The MG Octagon is still one of the most famous and instantly recognisable badges in automotive history.
Very few of today's car brands can boast the passion-fuelled longevity and storied history of MG, a British car brand that began with a wonderful vision in 1924. MG stands for Morris Garages, the name chosen by MG's founder Cecil Kimber as a show of respect for his then boss William Morris. Cecil's vision to produce world-class sports cars quickly became a reality, and by the 1930s MG cars were winning races across Britain and Europe.
MG's iconic octagon badge has changed little in almost a century, a testament to MG's steadfast commitment to its founder's vision for his car company. But Kimber's vision went beyond just building fast, fun-to-drive cars. He was a true visionary who strove every day to break barriers and shatter limitations with innovation and creativity.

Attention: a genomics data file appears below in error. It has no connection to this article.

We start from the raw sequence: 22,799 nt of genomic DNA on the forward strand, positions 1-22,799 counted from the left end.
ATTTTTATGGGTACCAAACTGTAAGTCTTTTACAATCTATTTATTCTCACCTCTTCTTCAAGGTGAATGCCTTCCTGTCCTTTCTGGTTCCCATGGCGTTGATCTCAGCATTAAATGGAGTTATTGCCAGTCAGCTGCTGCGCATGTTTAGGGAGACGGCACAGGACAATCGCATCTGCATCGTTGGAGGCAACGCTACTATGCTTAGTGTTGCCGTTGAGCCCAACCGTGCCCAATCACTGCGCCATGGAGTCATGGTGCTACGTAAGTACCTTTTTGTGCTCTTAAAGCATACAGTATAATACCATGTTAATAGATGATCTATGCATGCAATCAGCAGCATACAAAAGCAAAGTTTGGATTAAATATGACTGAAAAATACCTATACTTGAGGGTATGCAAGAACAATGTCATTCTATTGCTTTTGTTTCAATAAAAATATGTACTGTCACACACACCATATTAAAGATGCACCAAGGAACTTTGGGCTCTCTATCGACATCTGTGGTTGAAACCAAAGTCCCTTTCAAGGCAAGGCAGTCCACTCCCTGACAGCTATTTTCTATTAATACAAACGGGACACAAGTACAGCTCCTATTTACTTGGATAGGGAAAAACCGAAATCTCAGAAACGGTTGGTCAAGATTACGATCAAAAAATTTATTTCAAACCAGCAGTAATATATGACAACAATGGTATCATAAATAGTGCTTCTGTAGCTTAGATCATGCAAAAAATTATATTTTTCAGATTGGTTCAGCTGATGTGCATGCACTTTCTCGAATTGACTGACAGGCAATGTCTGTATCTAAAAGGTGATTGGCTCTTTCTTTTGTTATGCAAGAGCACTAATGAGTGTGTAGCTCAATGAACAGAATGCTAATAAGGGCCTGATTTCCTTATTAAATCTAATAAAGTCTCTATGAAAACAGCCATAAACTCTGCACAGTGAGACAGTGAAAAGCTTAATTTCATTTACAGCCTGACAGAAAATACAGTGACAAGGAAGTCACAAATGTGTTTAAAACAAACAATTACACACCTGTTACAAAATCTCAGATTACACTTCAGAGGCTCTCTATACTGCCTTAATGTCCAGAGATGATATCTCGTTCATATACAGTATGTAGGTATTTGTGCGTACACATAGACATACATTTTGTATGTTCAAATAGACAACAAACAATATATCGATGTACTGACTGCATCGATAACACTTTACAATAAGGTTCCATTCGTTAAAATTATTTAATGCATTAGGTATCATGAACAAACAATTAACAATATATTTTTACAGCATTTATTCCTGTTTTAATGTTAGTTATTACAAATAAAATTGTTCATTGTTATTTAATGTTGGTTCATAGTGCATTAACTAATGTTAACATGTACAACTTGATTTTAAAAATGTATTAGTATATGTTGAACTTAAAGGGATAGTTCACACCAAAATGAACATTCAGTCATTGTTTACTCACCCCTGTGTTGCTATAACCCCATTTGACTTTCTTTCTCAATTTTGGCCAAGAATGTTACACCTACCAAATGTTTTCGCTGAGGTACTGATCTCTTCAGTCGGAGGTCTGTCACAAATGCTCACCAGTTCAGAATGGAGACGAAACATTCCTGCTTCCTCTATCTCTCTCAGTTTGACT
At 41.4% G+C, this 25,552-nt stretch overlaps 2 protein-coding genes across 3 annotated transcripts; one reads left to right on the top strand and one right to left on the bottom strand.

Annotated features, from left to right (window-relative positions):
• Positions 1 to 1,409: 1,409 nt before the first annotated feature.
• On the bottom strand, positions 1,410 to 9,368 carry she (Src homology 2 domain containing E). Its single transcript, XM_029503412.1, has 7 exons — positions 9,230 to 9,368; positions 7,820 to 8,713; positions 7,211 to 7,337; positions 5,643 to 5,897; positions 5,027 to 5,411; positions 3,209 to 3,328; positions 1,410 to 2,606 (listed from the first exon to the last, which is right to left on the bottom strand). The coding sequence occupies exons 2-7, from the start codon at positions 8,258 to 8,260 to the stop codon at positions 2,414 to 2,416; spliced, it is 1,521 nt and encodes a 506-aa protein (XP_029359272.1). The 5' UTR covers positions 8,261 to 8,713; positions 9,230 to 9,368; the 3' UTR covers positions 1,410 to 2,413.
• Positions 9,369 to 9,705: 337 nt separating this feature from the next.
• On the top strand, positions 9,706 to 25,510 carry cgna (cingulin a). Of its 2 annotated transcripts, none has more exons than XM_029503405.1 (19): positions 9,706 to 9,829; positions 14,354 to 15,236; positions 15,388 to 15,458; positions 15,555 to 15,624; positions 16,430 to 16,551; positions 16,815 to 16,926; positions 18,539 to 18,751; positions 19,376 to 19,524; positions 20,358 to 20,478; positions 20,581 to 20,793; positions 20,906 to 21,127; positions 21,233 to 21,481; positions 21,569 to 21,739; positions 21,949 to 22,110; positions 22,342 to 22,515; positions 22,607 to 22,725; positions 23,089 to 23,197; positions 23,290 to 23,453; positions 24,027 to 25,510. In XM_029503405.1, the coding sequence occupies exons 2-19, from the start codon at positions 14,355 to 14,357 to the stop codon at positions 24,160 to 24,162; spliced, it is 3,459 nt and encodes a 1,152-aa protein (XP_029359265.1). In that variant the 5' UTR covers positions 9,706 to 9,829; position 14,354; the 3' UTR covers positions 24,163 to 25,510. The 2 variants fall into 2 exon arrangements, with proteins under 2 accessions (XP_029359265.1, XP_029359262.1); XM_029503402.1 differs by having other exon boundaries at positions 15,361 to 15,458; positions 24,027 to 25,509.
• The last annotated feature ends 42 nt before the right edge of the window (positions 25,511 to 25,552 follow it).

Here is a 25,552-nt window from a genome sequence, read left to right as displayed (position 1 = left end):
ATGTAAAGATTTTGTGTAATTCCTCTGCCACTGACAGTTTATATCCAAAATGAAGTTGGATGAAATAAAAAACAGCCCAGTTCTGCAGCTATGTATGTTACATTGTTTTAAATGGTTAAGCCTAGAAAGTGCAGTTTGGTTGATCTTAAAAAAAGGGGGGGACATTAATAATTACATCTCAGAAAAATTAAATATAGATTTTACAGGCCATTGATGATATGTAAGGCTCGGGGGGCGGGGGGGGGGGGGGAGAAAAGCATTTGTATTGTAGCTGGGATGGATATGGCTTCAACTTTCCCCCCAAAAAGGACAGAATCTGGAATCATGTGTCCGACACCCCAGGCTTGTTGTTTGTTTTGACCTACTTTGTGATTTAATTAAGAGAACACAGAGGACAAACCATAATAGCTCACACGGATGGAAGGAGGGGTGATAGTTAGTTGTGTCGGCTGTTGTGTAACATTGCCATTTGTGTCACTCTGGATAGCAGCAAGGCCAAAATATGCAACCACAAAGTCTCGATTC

No car better epitomises Cecil Kimber's vision like the 1930s MG Midget, a road car that took the MG brand to incredible success on race tracks around the world. In 1930, the Midget helped MG dominate the Brooklands 12-hour race, proving the vehicle's speed and reliability. A Midget also won the Irish Grand Prix and Tourist Trophy in 1931, laying the foundations for motorsport success in years to come.
Early models set benchmarks for their era in light weight, power and dynamism. These three fundamentals have been at the core of every new MG and ensure that the sports-inspired spirit of MG remains true almost a century after this iconic automotive brand was born.